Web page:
NEW YORK -- The title of most powerful businesswoman is going, going, gone, to eBay Inc.'s Meg Whitman.
The president and chief executive of the auction website surpassed Carly Fiorina, chairman and CEO of computer equipment maker Hewlett-Packard Co., who has held the title every year since Fortune magazine in 1998 began its annual list of most powerful women in business.
Whitman earned the top spot due to eBay's growth over the past year. EBay's earnings last quarter were double Wall Street's expectations, and the company recently acquired Baazee.com, India's largest online marketplace.
Meanwhile, Hewlett-Packard -- with $73 billion in revenue it's the 11th-largest US corporation -- struggled over the past year with competition and weak financial results.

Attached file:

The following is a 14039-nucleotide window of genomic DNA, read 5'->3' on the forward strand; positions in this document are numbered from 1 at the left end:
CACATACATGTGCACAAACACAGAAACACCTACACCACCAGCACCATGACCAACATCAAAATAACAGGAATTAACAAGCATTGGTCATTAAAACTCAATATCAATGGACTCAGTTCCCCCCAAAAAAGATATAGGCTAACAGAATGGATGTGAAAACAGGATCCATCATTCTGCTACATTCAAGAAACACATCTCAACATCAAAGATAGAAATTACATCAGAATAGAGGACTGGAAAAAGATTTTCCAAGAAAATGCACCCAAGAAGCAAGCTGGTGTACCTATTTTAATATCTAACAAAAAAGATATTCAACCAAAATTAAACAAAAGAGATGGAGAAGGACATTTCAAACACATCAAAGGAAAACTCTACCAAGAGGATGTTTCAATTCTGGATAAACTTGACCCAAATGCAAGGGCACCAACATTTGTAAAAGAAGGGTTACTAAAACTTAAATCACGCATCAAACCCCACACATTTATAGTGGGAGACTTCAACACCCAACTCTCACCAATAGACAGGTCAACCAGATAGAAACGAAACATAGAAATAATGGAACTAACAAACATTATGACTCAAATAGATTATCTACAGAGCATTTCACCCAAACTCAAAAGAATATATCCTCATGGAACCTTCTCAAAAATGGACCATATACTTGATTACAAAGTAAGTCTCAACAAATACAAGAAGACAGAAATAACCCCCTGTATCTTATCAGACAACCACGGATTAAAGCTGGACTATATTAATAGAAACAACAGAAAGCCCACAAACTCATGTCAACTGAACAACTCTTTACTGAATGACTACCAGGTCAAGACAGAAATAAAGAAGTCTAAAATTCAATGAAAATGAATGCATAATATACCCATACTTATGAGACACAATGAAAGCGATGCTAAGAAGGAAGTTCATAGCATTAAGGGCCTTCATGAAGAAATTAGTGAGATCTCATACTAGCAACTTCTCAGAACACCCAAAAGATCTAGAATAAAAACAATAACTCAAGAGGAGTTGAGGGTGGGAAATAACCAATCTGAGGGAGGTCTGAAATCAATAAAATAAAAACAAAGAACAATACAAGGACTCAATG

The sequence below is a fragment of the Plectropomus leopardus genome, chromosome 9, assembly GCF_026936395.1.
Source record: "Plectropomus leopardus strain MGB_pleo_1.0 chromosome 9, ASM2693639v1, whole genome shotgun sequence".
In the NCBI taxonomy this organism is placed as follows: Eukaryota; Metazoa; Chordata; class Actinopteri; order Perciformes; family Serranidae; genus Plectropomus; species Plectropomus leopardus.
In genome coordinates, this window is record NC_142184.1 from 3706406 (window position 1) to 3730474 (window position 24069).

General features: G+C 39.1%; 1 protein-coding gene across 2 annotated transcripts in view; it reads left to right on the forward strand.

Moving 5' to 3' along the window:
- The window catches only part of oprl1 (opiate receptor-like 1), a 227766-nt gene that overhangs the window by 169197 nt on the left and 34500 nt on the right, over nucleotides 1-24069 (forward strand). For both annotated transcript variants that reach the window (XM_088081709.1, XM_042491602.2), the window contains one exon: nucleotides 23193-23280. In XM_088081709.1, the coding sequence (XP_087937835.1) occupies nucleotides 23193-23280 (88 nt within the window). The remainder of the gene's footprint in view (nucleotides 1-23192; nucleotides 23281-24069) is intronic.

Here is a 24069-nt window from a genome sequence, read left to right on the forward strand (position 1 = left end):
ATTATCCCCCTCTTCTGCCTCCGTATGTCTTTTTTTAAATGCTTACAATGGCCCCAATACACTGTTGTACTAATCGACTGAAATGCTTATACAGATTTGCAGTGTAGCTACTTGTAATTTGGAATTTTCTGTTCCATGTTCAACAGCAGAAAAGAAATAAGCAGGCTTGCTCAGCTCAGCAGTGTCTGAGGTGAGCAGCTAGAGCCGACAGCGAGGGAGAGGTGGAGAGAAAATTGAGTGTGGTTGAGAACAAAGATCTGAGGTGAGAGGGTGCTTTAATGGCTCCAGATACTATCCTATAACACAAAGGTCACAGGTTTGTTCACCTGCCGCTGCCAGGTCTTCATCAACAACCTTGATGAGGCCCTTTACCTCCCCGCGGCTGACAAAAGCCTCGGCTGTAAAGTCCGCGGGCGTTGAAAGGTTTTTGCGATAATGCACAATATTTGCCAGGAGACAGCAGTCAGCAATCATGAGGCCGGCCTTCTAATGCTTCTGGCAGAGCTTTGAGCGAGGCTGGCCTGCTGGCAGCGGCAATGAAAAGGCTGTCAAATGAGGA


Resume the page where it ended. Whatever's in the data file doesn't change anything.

Taking the number three spot was Avon Products Inc.'s chairman and CEO, Andrea Jung. Xerox Corp. chairman and CEO Anne Mulcahy was number four, and Marjorie Magner, chairman and CEO of Citigroup Inc.'s global consumer group, placed fifth.
Rounding out the top 10 were Oprah Winfrey; Citigroup Inc. finance chief Sallie Krawcheck; Fidelity Management and Research president Abigail Johnson; ChevronTexaco Corp.'s executive vice president of global downstream, Pat Woertz; Pfizer Inc. executive vice president Karen Katen.
Fortune rates the women based on the size of their employer or business and its importance in the global marketplace, their clout within the company, their career trajectories, and their cultural and social impact.